Utility-scale photovoltaics are the largest sector of the overall solar market within the U.S. and the fastest-growing form of renewable power generation, and this fleet of utility-scale photovoltaic projects is relatively young and hasn’t been operating long enough to establish a lengthy history of operational field service. In the Journal of Renewable and Sustainable Energy, researchers assess the performance of 411 utility-scale photovoltaic projects built within the U.S. from 2007 through 2016.

Released: 2-Jul-2020 2:20 PM EDT
In the Arctic, spring snowmelt triggers fresh CO2 production
San Diego State University

Studies have shown the Arctic is warming roughly twice as fast as the rest of the world, and its soil holds twice the amount of carbon dioxide as the atmosphere. New research from San Diego State University finds that water from spring snowmelt infiltrates the soil and triggers fresh carbon dioxide production at higher rates than previously assumed.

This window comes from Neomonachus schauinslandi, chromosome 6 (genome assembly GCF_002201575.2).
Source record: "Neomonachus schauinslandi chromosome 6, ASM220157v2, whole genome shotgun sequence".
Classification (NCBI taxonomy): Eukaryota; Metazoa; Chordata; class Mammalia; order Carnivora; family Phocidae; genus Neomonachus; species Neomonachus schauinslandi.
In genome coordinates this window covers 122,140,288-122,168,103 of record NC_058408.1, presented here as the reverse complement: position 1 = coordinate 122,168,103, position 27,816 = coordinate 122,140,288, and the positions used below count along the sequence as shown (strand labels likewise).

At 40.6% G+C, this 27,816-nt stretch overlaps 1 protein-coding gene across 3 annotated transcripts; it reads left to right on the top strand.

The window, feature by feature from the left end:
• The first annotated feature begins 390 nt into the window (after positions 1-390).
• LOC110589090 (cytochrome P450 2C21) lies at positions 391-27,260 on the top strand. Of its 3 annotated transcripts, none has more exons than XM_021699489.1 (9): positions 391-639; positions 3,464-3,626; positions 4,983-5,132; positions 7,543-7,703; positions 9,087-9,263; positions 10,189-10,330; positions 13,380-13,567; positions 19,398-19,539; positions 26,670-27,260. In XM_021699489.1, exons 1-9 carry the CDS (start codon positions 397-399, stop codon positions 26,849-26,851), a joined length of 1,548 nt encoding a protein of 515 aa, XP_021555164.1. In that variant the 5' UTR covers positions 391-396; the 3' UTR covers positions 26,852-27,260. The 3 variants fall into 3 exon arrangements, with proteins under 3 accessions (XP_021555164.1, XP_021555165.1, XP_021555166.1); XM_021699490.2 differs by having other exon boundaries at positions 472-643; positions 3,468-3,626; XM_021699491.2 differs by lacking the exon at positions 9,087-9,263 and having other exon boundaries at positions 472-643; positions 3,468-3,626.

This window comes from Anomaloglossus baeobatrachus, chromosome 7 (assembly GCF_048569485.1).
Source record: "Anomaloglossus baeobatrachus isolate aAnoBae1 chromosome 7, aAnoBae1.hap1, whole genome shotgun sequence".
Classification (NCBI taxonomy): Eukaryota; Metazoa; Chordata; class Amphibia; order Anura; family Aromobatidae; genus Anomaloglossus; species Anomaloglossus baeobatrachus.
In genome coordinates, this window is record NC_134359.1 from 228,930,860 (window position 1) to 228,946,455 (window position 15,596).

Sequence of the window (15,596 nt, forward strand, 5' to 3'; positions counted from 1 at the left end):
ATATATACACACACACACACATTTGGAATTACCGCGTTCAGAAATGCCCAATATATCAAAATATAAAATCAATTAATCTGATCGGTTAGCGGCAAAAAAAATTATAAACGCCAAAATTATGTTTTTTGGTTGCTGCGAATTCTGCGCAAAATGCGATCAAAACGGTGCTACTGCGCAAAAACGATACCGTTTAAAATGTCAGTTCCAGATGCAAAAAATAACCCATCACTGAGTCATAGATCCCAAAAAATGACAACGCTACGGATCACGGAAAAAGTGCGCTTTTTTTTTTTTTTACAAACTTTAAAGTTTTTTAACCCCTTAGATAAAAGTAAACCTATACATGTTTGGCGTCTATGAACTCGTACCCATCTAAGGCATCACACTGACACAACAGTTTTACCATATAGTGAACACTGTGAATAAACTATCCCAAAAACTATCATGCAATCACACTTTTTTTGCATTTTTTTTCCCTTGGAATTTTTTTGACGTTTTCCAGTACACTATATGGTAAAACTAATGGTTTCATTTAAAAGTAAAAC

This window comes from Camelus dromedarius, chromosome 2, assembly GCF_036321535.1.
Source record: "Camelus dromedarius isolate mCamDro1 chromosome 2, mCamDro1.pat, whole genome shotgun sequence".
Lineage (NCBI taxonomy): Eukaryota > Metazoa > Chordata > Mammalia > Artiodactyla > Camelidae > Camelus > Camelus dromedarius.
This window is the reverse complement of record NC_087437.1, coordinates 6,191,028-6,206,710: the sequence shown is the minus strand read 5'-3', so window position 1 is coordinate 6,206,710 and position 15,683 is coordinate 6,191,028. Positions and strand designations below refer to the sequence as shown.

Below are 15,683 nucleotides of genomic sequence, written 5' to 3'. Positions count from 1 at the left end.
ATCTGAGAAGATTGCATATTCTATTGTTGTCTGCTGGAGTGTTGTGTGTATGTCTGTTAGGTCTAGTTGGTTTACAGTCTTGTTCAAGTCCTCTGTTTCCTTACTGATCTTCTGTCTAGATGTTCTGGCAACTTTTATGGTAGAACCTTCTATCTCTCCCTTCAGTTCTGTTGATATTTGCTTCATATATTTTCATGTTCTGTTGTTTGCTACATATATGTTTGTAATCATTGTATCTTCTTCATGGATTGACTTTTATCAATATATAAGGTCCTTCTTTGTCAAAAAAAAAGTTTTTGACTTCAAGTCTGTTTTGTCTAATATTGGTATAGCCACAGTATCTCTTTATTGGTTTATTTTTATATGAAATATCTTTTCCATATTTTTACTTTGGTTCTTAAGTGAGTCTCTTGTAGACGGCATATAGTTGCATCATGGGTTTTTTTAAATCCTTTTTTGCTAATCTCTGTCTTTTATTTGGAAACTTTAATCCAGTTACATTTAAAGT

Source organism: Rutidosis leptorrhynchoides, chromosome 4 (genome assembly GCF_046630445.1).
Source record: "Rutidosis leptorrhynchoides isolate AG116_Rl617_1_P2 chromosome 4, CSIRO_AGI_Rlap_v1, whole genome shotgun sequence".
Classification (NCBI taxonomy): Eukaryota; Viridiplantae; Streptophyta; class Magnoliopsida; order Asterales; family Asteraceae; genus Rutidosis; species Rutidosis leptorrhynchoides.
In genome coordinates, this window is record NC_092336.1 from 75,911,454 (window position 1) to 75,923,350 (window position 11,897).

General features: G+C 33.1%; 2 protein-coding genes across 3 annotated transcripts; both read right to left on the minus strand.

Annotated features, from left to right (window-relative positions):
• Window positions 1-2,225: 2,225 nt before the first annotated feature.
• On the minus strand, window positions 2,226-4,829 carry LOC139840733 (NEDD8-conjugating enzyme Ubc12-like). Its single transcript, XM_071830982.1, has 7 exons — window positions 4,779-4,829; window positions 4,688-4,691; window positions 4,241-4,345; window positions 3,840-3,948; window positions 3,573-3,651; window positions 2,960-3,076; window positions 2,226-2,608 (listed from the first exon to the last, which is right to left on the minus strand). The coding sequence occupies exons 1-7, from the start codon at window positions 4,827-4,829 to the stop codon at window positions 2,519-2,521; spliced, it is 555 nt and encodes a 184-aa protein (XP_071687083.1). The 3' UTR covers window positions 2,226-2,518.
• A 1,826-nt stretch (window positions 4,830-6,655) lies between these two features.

Released: 1-Jul-2020 1:55 PM EDT
FSU experts available to comment on geochemical effects of Saharan dust cloud
Florida State University

By: Bill Wellock | Published: July 1, 2020 | 1:25 pm | SHARE: More dust from the Sahara Desert is forecast to come to the United States this week. The massive dust plume known as the Saharan Air Layer has a myriad of effects on air quality, fertilizing ecosystems and more.Florida State University has experts available to comment on some of the surprising features related to the meteorological phenomenon.

Newswise: Jefferson Project Makes Lake George Science Data Publicly Available Through New Digital Dashboard
Released: 16-Jun-2020 9:50 AM EDT
Jefferson Project Makes Lake George Science Data Publicly Available Through New Digital Dashboard
Rensselaer Polytechnic Institute (RPI)

The Jefferson Project at Lake George is making real-time water quality and weather data from its unprecedented scientific monitoring and research program available directly to the public through a new digital Data Dashboard at jeffersonproject.live.

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Released: 3-Jun-2020 2:15 PM EDT
Climate change could dramatically reduce future US snowstorms
Northern Illinois University

A new study led by Northern Illinois University scientists suggests American winters late this century could experience significant decreases in the frequency, intensity and size of snowstorms.